Under the Maryland Uniform Disclaimer Property Interests Act a person is entitled to disclaim property that would otherwise go to that person by reason of a devise or by reason of titling. Md. Code Ann., Est. & Trusts §§ 9-201 – 9-216. Under the federal Internal Revenue Code, a “qualified disclaimer” will be treated as if the property came directly from the decedent to the person who takes by reason of this disclaimer rather than be viewed as a gift from the person disclaiming. 26 USCS § 2518(b). Obviously, this is a useful tool to enable post-mortem adjustments to estate planning. The pre-October 1, 2004, Maryland law tracked the federal scheme and provided that the disclaimer must be made within nine months after the death of the deceased owner of the property. Now, the Act has no time deadline for an effective disclaimer. To qualify for federal law treatment, however, the time limits under § 2518 must be followed (within nine months with some exceptions).
Section 9-202(f) provides that a disclaimer is not a transfer, assignment or release and that “Creditors of the disclaimant have no interest in the property disclaimed.” In Troy v. Hart, 116 Md. App. 468, 697 A.2d 113 (1997), (a case decided before the 2004 Act) the court focused on whether the disclaimant had any rights to the property. In that case, the disclaimant was receiving Medicaid payments and disclaimed property that would otherwise pass to him from his sister’s estate. The court used a public policy approach in analyzing the effect of the disclaimer: “[w]hat is ludicrous, if not repugnant, to public policy is that one who is able to regain the ability to be financially self-sufficient, albeit for a temporary or even brief period of time, may voluntarily relinquish his windfall.” Id. at 478. The court went on to use a New York case to support the proposition that the disclaimer of the asset was “the functional equivalent of a transfer of an asset since by refusing to accept it herself, she effectively funneled it to other familiar distributees.” Id. at 479 (quoting Molloy v. Bane, 214 A.D.2d 171, 175 (N.Y. 1995)). The Maryland Court of Special Appeals ultimately held that the property disclaimed was an available resource for Medicaid purposes and that a constructive trust should be the remedy employed by the courts to convert the holder of the legal title to the property (the person who received the property due to the exercise of the disclaimer) into a trustee. The lesson of Troy v. Hart is probably that the disclaimed property will be seen as an available resource for Medicaid disqualifications purposes.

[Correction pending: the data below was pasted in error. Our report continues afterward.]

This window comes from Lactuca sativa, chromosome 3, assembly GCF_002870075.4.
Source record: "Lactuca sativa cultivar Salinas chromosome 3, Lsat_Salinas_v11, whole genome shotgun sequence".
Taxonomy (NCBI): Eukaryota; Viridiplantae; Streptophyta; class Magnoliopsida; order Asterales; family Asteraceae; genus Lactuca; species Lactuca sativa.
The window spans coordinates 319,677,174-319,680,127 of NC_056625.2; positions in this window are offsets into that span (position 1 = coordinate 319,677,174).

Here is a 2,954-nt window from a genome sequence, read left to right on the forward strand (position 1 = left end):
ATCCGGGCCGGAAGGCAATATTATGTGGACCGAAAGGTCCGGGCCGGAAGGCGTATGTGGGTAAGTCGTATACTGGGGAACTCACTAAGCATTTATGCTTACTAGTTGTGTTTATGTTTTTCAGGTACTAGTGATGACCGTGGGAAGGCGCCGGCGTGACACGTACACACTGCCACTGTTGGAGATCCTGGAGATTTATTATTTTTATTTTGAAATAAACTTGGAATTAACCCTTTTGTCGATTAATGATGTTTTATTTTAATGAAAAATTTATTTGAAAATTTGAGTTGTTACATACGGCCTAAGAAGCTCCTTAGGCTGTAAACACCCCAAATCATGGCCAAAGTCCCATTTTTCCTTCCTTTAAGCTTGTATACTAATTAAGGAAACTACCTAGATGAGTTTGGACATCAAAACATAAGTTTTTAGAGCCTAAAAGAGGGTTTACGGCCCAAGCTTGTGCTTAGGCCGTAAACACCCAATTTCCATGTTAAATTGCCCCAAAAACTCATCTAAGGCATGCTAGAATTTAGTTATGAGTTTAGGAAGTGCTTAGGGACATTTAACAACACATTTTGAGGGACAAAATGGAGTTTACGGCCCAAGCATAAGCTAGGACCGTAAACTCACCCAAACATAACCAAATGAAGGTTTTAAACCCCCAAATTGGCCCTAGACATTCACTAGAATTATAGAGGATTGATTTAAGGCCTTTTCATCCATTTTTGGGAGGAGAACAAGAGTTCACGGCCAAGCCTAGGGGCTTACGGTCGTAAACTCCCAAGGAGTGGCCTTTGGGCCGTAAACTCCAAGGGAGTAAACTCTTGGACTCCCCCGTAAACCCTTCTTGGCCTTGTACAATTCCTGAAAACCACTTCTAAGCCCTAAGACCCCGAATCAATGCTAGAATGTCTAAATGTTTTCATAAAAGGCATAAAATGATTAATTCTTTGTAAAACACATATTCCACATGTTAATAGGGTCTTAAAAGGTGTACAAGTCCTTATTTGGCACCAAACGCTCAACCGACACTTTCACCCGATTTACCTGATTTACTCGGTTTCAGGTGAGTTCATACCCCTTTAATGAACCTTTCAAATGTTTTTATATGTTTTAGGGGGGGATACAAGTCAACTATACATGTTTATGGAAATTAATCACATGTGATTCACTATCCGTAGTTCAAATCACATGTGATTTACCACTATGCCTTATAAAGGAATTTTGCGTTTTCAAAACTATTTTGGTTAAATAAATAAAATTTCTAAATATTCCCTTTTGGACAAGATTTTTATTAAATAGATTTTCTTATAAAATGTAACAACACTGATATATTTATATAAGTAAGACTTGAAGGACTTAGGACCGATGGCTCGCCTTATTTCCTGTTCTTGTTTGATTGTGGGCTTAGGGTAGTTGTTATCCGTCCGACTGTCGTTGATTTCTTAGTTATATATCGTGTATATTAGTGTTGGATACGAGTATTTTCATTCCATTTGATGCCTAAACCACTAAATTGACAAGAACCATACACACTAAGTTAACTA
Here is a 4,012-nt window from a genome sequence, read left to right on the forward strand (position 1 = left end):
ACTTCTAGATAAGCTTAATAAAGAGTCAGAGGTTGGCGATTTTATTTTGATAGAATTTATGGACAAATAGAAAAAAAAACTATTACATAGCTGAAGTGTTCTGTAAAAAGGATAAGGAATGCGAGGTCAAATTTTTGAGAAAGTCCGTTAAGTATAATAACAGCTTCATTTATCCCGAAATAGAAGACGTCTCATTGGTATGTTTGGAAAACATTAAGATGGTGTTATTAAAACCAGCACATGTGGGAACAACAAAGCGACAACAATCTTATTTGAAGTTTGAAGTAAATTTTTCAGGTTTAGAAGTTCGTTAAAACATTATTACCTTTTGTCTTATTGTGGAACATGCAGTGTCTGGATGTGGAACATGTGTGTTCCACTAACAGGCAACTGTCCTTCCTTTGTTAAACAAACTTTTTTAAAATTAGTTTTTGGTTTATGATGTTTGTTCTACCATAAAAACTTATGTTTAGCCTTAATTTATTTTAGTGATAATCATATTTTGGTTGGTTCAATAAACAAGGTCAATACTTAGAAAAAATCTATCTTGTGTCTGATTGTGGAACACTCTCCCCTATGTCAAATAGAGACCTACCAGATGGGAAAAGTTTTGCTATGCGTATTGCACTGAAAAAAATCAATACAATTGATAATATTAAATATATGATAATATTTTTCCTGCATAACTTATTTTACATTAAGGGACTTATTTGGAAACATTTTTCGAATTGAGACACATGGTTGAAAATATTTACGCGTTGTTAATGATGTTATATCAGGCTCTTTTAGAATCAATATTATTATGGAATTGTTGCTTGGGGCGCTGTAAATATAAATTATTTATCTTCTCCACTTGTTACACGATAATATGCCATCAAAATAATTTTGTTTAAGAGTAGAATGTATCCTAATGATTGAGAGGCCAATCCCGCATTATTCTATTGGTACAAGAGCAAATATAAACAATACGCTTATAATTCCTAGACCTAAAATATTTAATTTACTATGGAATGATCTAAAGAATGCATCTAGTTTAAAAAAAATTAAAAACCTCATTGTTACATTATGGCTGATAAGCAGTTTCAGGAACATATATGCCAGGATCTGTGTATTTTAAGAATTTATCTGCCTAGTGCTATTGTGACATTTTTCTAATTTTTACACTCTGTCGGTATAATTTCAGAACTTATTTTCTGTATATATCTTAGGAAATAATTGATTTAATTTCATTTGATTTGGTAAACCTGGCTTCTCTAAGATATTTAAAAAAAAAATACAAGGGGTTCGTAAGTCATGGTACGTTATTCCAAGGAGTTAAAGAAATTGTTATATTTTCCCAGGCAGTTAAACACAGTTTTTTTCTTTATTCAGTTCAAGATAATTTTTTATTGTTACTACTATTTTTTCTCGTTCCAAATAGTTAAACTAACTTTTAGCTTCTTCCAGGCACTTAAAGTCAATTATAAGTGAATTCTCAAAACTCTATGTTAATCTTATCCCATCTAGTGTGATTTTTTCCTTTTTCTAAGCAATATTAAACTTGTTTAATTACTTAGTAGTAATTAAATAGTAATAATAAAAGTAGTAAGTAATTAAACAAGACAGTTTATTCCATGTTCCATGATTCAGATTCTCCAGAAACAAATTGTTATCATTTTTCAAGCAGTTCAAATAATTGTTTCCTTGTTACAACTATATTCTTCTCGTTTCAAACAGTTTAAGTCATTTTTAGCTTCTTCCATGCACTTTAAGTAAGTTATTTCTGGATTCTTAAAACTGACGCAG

Using a different approach, the Supreme Court of the United States held that a disclaimer would not defeat a tax lien against the disclaimant. See Drye v. United States, 528 U.S. 49 (1999). Specifically, the Court held that the government tax lien attaches to the debtor’s interest in an estate even though it is later disclaimed. The case turned on the broad scope of the definition of property and property rights for tax lien purposes. See id. at 58-59.
Generally, state law governs the property rights in federal tax law disputes. Nevertheless, given the Supreme Court case law above, it seems that for federal tax liens, the lien will attach regardless of the Maryland statute.